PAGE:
The Coronavirus pandemic and subsequent events of this year have exacerbated the ongoing decline of the British high street, with footfall falling by 81% in April and 48% in July, according to the British Retail Consortium. From John Lewis to Carphone Warehouse to House of Fraser, it seems that no retailer, no matter the size, is safe from the impact of the stay-at-home order.
Costly rents and reduced footfall have left retailers with no choice other than to reconsider having fleets of stores, but this is not to say that customers no longer wish for in-person retail experiences. Store closures are not for a lack of want; on the contrary, as for many, as lockdown is slowly lifted people are craving the human experience more than ever. But with a stronger online presence in the mix, most customers need to go to the store less often and retailers are simply unable to cope with the ever-growing financial pressure inherent to keep a physical store open. Physical stores have become luxury.
Where it’s no longer fiscally realistic for retailers to have permanent stores in every town centre up and down the UK, a gap in the market opens up for a more flexible in-person experience and this is where retailers are starting to consider pop-ups as a viable alternative. Brands don’t need to commit to long-lease agreements and empty properties can be filled with a rotation of exciting new experiences for consumers.
Pop-ups allow retailers more flexibility, can be used in any way a brand desires and ultimately can be scaled up or down as needed, dependent on consumer demand and government regulations. They are designed to be easily built and taken down, and in a year defined by uncertainty this is highly appealing. Where many are asking questions about the future of the high street, pop-ups may provide the answer.
We are seeing more retailers grow more open to the idea of pop-ups. Based on current trends we are seeing there are two different distinct circumstances in which retailers are keen to explore. The first more common reason for considering a pop-up is experience, connection, and entertainment. This is what we most commonly associate the idea of pop-ups with.
Until recently, brands looking to create this type of storefront might do so to promote a new product launch or experience. Towards the end of last year, Glossier held one of London’s most successful pop-ups giving customers the chance to experience Glossier products in person, and the likes of Oatly used pop-up stores to allow customers to taste test new vegan products. This style of pop-up is focused on engaging new audiences and in creating a unique space for brands to express creativity.
The second type of pop-up is a more practical one where we see these temporary stores acting as fulfilment centres. This type of pop-up bridges the gap between online sales and the physical store and can be used as a place to drop off returns, showcase products in person or be used to supply heightened product demand. This type of storefront uses data to explore what customers need and provides more of a service than an experience.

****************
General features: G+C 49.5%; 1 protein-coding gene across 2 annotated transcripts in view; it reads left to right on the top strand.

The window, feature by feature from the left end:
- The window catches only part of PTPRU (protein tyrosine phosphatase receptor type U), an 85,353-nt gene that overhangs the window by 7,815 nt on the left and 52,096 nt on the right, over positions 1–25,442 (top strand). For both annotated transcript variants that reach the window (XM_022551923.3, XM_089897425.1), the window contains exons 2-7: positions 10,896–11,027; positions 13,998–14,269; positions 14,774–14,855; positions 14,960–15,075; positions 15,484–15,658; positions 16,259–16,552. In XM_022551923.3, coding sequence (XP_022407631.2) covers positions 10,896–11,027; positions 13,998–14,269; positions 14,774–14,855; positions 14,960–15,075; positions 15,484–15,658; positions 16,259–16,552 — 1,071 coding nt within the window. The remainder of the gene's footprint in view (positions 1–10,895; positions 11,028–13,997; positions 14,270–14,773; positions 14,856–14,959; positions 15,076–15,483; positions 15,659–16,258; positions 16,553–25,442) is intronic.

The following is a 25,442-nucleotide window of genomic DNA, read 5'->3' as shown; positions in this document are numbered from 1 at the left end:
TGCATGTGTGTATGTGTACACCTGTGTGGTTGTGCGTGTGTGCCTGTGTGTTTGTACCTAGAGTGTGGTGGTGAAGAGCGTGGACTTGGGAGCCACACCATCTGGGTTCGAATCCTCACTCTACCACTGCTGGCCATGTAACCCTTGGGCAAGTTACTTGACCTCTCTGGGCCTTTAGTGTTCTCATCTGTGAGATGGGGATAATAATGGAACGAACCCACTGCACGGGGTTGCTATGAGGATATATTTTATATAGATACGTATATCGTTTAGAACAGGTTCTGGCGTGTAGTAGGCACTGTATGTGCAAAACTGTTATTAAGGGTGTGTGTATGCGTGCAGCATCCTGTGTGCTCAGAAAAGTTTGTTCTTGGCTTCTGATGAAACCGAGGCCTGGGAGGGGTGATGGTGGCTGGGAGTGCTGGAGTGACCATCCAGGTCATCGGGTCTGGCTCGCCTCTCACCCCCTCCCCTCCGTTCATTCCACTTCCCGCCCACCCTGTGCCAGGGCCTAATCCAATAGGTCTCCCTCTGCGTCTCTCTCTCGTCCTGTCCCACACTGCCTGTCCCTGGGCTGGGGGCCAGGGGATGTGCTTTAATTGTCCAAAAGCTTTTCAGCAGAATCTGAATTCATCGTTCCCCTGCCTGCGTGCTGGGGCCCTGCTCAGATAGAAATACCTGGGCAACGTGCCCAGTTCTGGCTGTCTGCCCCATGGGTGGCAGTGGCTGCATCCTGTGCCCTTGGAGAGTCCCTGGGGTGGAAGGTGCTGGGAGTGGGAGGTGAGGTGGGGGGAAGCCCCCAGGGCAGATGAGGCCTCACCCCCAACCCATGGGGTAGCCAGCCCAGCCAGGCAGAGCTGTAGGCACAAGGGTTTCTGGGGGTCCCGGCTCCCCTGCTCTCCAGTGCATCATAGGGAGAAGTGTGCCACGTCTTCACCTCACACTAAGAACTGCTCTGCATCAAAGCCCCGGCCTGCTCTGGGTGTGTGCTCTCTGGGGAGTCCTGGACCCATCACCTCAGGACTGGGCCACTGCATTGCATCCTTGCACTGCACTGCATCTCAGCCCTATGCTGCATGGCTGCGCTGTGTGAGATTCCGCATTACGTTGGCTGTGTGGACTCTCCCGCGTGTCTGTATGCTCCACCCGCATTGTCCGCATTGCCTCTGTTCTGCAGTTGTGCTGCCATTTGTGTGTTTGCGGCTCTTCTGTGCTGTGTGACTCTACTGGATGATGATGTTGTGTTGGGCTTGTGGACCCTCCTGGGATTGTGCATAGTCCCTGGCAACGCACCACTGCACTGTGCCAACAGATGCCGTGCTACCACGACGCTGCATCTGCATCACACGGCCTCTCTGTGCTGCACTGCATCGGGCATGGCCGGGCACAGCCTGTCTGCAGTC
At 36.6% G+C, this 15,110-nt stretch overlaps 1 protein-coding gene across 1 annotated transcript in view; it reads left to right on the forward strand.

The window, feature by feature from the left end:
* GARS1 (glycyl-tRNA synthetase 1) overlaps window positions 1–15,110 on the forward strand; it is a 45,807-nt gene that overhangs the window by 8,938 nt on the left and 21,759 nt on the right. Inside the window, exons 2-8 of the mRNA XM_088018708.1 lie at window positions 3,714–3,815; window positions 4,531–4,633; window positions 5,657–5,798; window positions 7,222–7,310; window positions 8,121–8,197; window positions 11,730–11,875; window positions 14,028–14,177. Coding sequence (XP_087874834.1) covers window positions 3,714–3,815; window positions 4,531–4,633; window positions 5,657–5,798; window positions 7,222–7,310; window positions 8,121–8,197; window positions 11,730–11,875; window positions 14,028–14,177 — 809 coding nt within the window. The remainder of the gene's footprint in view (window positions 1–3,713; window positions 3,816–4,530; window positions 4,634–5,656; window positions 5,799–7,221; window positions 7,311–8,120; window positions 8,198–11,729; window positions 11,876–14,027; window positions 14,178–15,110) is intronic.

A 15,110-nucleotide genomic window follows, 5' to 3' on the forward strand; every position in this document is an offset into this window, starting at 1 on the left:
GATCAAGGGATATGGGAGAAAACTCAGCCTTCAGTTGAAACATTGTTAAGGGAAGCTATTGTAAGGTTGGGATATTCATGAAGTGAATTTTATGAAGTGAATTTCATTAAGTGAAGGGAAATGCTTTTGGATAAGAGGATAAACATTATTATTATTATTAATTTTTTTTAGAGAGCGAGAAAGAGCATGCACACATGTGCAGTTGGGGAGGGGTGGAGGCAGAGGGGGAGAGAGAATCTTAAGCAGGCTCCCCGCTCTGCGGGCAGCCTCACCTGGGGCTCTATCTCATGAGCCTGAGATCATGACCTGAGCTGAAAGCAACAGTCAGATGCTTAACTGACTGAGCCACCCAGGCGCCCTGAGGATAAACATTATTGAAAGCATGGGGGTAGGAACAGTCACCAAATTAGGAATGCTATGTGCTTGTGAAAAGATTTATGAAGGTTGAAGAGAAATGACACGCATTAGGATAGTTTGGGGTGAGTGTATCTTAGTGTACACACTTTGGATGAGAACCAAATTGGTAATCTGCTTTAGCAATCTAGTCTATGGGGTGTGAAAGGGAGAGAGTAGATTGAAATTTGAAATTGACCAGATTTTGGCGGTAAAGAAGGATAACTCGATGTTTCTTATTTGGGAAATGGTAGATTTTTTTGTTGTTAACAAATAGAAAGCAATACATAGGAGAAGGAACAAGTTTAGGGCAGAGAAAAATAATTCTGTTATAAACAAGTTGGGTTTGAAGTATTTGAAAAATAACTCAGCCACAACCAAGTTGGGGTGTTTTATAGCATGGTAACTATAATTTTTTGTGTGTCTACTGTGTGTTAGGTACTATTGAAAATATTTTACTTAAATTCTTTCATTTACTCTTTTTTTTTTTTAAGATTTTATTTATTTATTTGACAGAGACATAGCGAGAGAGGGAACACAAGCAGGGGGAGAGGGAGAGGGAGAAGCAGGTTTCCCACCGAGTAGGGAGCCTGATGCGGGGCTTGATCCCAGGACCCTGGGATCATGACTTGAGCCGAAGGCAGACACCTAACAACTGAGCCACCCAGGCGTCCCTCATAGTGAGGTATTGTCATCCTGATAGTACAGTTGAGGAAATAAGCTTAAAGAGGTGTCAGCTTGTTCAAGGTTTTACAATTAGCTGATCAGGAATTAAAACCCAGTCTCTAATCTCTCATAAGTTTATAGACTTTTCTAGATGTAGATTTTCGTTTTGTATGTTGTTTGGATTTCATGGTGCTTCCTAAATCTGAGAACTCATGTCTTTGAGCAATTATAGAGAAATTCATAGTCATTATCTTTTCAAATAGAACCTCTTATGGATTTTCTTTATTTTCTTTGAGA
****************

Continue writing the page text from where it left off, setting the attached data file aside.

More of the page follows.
One of the crucial things this pop-up can offer is the ability to talk to a member of staff in person, satisfying the need for good, accessible customer service. A pop-up of this nature might be a gift store opening up in a train station around Christmas or an online store creating an in-person drop off point for easier, cheaper returns.
Whether a brand seeks to build a pop-up for entertainment or for fulfilment, the benefits of these types of stores become more apparent with the ease of lockdown. A direct high reach will be harder to achieve in the coming months. People are no longer congregating in mass in town centres or in shopping malls and instead are choosing local alternatives for shopping or no shopping at all, preferring spending free time at home or outdoors.
As pop-ups can be easily constructed anywhere and are not as limited by physical structures, brands are able to make use of unexpected locations creating surprising market stalls or outdoor installations. Pops-ups then become online talking points.
Pop-ups also enable a brand’s creativity; all the usual rules of a store go out the window and retailers are free to experiment with new design, products and techniques. Here brands might choose to use a pop-up to collect insights on customer behaviours which can then be used to inform wider buying strategies or loyalty schemes and connect the on- and offline.
New technology can be experimented with and integrated later at scale to enhance the experience for customers – for example, makeup brand Charlotte Tilbury experimented with augmented reality mirrors to allow consumers to try on makeup without touching the actual makeup itself.
Of course, there are still circumstances where a physical store is preferable. For example, when purchasing a high ticket item like kitchen fittings or furniture, it’s extremely reassuring for customers to be able to go into a store which gives the impression of longevity.
However, the future will see pop-ups become more highly integrated into business models for all types of retailers. We might even begin to see more retailers run hybrid online-pop-up-flagship store strategies or be more flexible with this model year-round. Where the Coronavirus pandemic has drastically changed retail shopping habits forever, we must now begin to think more creatively, embracing pop-ups and other more flexible creative strategies to continue engaging consumers.
Sandra Perriot, strategy director for Commerce, Retail and Experience, Cheil UK